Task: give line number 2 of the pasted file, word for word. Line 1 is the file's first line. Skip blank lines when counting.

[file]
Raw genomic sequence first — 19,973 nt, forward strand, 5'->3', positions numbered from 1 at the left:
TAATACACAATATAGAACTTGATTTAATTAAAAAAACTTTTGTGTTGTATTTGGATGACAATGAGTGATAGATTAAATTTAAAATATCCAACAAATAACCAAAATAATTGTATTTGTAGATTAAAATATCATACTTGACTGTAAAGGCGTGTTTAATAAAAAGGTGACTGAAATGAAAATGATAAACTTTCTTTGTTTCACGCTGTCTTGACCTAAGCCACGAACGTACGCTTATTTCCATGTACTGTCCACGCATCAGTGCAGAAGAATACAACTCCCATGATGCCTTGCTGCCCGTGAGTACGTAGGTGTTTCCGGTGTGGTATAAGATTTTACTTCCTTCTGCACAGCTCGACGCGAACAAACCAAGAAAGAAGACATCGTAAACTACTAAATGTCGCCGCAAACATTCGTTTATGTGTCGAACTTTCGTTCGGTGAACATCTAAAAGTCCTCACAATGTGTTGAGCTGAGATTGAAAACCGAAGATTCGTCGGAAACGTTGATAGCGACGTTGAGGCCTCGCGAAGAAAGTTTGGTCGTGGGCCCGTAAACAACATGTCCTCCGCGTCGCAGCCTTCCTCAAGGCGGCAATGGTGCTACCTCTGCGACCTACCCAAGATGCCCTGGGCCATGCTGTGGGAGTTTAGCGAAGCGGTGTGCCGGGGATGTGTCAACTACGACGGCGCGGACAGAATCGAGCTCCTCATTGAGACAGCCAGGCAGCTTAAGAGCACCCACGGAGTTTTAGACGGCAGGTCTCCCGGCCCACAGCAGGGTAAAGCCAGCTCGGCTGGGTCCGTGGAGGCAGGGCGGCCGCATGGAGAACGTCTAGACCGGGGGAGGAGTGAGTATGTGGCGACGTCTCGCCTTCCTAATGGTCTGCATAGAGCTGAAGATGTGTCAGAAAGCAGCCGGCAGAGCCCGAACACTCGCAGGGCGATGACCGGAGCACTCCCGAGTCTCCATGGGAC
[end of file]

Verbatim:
TAATACACAATATAGAACTTGATTTAATTAAAAAAACTTTTGTGTTGTATTTGGATGACAATGAGTGATAGATTAAATTTAAAATATCCAACAAATAACCAAAATAATTGTATTTGTAGATTAAAATATCATACTTGACTGTAAAGGCGTGTTTAATAAAAAGGTGACTGAAATGAAAATGATAAACTTTCTTTGTTTCACGCTGTCTTGACCTAAGCCACGAACGTACGCTTATTTCCATGTACTGTCCACGCATCAGTGCAGAAGAATACAACTCCCATGATGCCTTGCTGCCCGTGAGTACGTAGGTGTTTCCGGTGTGGTATAAGATTTTACTTCCTTCTGCACAGCTCGACGCGAACAAACCAAGAAAGAAGACATCGTAAACTACTAAATGTCGCCGCAAACATTCGTTTATGTGTCGAACTTTCGTTCGGTGAACATCTAAAAGTCCTCACAATGTGTTGAGCTGAGATTGAAAACCGAAGATTCGTCGGAAACGTTGATAGCGACGTTGAGGCCTCGCGAAGAAAGTTTGGTCGTGGGCCCGTAAACAACATGTCCTCCGCGTCGCAGCCTTCCTCAAGGCGGCAATGGTGCTACCTCTGCGACCTACCCAAGATGCCCTGGGCCATGCTGTGGGAGTTTAGCGAAGCGGTGTGCCGGGGATGTGTCAACTACGACGGCGCGGACAGAATCGAGCTCCTCATTGAGACAGCCAGGCAGCTTAAGAGCACCCACGGAGTTTTAGACGGCAGGTCTCCCGGCCCACAGCAGGGTAAAGCCAGCTCGGCTGGGTCCGTGGAGGCAGGGCGGCCGCATGGAGAACGTCTAGACCGGGGGAGGAGTGAGTATGTGGCGACGTCTCGCCTTCCTAATGGTCTGCATAGAGCTGAAGATGTGTCAGAAAGCAGCCGGCAGAGCCCGAACACTCGCAGGGCGATGACCGGAGCACTCCCGAGTCTCCATGGGAC